Sunday, September 6, 2009

September 6th, 2009:

On Friday evening, I had tickets for a play: August, Osage County. As the hour approached to call a cab to get to the theater, I realized, "I'm not going tonight. I can't do this. It's just too hard to navigate the crowds and..." The point was, I just didn't feel that I could walk my way through the event. Although my pain management was in pretty good shape, I simply couldn't walk very well.

The next morning I woke up and as I lay in bed, feeling myself in my body, I looked around my bedroom and suddenly knew: "I need to move into Maitri as quickly as possible. Living in this apartment is over. It's been a wonderful home, but I can't stay here any longer." This awareness had the same clarity that I'd felt last Spring when my body told me: "You are not going to survive this tumor. You are on track and you are going to die from this cancer." As with the realization that I wouldn't survive this illness, the knowing that I should move soon was simple, implacable and washed with tears. Throughout Saturday, I wept.

I have loved living in this apartment over the years, but I also feel a ruthless urgency to move. Reason: my mobility is declining rapidly, and I can't imagine being trapped in this lovely prison. At this point, there's a definite pattern to my walking throughout the day. Mornings are the worst. Dr. Capaldini has suggested waking up a bit early and taking a couple of meds for pain breakthrough. Go back to bed and get up a half hour or an hour later when the morphine is active. That seems to help, but I am still fragile and uncomfortable with mobility. Then, as the day continues, I become more adept and easy in my gait. Still, I feel like my mornings are a view into my future. As the days advance, I will find it harder to walk. That's been my experience over the past couple of weeks. I do not expect to get better on my own. True, there is the hope that radiation my give me some relief and more mobility. But I can't endure getting worse by the day, hoping that radiation may solve my problems. If the radiation works, so much the better. I am still facing a decline in walking soon or not so soon.

As I hobble around, I realize how much I am going to need assistance. Also, it will take a while to move into Maitri. Currently, there's a room available. Still, there's paper work to complete, doctor's records to send in, all manner of agreements to sign and verify. Also, there's my apartment that needs to be emptied. I am so glad that I started asking people three months ago about what they'd like to have from my home. That's a good start to distributing my worldly goods. It's also just a beginning. There are many, many things that will need good homes.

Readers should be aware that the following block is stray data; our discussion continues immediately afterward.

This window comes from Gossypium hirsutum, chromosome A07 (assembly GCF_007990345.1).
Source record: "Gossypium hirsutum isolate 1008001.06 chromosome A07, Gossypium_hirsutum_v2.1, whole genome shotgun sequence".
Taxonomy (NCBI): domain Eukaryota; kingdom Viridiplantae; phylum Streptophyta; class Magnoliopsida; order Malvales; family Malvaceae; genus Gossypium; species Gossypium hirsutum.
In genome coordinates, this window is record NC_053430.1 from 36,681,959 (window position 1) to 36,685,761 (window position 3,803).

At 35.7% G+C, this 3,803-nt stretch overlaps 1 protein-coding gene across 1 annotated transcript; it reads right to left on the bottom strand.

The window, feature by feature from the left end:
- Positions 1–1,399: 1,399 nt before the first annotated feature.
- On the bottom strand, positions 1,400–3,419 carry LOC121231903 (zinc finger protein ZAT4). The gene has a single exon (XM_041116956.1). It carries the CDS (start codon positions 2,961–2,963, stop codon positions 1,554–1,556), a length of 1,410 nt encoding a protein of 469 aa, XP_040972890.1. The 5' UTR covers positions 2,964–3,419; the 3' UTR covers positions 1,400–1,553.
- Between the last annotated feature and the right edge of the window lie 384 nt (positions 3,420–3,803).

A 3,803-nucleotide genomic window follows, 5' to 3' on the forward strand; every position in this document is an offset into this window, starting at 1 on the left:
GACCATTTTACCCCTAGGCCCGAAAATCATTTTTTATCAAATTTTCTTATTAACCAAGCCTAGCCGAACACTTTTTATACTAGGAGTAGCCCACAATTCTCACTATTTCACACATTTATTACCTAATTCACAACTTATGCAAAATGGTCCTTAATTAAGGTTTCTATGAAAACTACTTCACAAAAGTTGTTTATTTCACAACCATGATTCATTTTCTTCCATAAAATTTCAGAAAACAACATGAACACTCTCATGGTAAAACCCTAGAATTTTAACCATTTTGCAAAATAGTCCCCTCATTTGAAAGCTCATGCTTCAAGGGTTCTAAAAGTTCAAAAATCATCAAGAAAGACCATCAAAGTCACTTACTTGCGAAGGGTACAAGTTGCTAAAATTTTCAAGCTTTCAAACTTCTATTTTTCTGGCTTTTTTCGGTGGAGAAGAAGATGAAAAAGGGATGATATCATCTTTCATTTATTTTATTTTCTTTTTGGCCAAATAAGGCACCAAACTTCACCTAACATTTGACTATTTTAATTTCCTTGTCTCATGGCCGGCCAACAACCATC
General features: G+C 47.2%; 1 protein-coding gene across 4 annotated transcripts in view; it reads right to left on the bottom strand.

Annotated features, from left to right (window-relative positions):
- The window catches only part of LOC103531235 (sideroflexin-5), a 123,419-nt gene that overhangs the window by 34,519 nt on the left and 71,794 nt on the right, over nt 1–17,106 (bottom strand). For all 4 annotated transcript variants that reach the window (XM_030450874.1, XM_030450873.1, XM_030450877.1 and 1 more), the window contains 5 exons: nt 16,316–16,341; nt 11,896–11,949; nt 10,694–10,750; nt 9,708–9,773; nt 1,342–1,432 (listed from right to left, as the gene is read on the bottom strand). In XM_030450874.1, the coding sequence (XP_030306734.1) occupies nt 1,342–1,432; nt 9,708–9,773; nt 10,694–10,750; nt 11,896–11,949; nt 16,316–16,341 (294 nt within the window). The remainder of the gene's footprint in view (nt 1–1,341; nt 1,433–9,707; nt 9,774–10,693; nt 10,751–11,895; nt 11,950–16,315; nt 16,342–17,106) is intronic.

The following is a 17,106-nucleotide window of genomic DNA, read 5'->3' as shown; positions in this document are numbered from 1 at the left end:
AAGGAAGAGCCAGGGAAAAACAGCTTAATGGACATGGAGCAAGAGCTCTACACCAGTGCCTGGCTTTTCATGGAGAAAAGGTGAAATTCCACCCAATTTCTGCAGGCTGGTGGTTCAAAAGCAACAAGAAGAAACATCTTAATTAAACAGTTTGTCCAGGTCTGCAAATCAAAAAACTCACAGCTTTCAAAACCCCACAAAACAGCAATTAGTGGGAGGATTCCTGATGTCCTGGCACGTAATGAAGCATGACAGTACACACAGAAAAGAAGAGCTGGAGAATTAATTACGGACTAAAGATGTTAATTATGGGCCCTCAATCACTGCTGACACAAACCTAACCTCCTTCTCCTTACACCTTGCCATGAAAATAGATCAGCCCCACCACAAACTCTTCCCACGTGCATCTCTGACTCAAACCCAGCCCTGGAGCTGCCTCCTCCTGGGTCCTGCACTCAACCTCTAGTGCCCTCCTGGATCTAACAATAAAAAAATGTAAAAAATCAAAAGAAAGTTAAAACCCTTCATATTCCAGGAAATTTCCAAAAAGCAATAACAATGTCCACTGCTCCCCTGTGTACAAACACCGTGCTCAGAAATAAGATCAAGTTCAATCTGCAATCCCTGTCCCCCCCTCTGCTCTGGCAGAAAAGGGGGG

My plans are to start moving into Maitri while I have September and October to empty my apartment. But what about my feelings of leaving here and stepping into my final home? The first word that comes to mind is: gratitude. I am going to need help and that's what Maitri offers. Knowing that I will be taking care of myself by leaving this apartment makes it much easier to move. Will I have remorse later on? I doubt it. I will certainly have happy memories, but I don't feel remorse looming. I am not going to get better. As yesterday advanced, I realized that I didn't have a shred of ambiguity about moving. This is something that I am wanting to do from the very core of my being.

I asked myself whether I was just having a rough morning and was caving in to panic in my own organized way. So I called a couple of close friends and talked with them about my difficulty walking and my yearning to move. What I heard from them was support and understanding. As I listened to myself talking with them, I sounded centered, grounded. Still, it required a lot of emotional effort to make such a big decision. In fact, it was way too much for me to think about or stay wrapped in for the course of the day. Fortunately, I had a major escape valve: off an on during the morning and afternoon, I read a really well-plotted detective story that takes place in the Marais in Paris. Reading about other people's problems really helped. When I had too much of me, I reached for the adventures of Amiee Leduc as she worked her way through a complex pattern of murders that used the Musee Picasso, Cafe Bofinger, the Rue Rossier and many other places that I've visited, wandered along etc. in my own trips to Paris. It was like changing channels: I'd attend to my planning issues, then, switch to characters who were facing betrayal, homicide, false identity, etc.

Today, Sunday, is more serene. I've talked to more people about my difficulty walking. My body has continued to support the decision to move from my apartment. After I spell check this entry and post it, I'll reach for the intake packet and start filling out my application to Maitri.

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